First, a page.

RISC-V is an exciting and rapidly-emerging technology. RISC-V is software; it is an open standard instruction set architecture (ISA) based on established reduced instruction set computer (RISC) principles. So far, this FAQ series has looked at how “RISC-V is growing and offers stability, scalability, and security,” the “Growing availability of tools reducing the risk of using RISC-V,” and “RISC V for artificial intelligence machine learning and embedded systems.” This final FAQ considers the use of RISC-V in ultra-low power applications.
The Parallel Ultra Low Power (PULP) Platform started as a joint effort between the Integrated Systems Laboratory (IIS) of ETH Zürich and the Energy-Efficient Embedded Systems (EEES) group of the University of Bologna to explore new and efficient architectures for ultra-low-power processing.
PULP is developing an open, scalable hardware and software research and development platform to break the energy efficiency barrier within a power envelope of a few milliwatts, as well as satisfy the computational demands of IoT applications requiring flexible processing of data streams generated by multiple sensors, such as accelerometers, low-resolution cameras, microphone arrays, and vital signs monitors. PULP features:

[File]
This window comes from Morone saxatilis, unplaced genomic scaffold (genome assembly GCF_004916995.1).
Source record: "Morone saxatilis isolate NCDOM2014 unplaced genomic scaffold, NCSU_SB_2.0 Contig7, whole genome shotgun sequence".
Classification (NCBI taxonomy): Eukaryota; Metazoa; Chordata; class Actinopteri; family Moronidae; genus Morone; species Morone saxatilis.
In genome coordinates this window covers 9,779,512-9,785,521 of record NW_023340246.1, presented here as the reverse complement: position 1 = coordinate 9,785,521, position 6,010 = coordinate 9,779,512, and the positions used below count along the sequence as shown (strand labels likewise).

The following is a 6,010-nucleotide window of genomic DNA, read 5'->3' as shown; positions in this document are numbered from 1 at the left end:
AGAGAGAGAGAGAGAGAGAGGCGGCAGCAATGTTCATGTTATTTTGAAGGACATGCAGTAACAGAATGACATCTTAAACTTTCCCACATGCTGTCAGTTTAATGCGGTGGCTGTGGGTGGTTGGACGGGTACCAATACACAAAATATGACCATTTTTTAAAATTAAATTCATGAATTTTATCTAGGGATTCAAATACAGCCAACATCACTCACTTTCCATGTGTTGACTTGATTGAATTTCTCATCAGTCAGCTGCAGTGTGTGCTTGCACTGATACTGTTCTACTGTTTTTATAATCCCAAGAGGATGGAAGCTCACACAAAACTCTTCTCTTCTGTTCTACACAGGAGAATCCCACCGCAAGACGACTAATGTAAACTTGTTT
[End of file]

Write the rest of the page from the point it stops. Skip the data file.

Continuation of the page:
- Efficient implementations of RISC-V cores. These include:
- 32-bit 4-stage core CV32E40P (formerly RI5CY)
- 64 bit 6-stage CVA6 (formerly Ariane)
- 32-bit 2-stage Ibex (formerly Zero-riscy)
- Complete systems based on:
- single-core micro-controllers (PULPissimo, PULPino)
- multi-core IoT Processors (OpenPULP)
- multi-cluster heterogeneous accelerators (Hero)
- Open-source SolderPad license
- a perpetual, worldwide, non-exclusive, no-charge, royalty-free, irrevocable license
- Rich set of peripherals
- I2C, SPI, HyperRAM, GPIO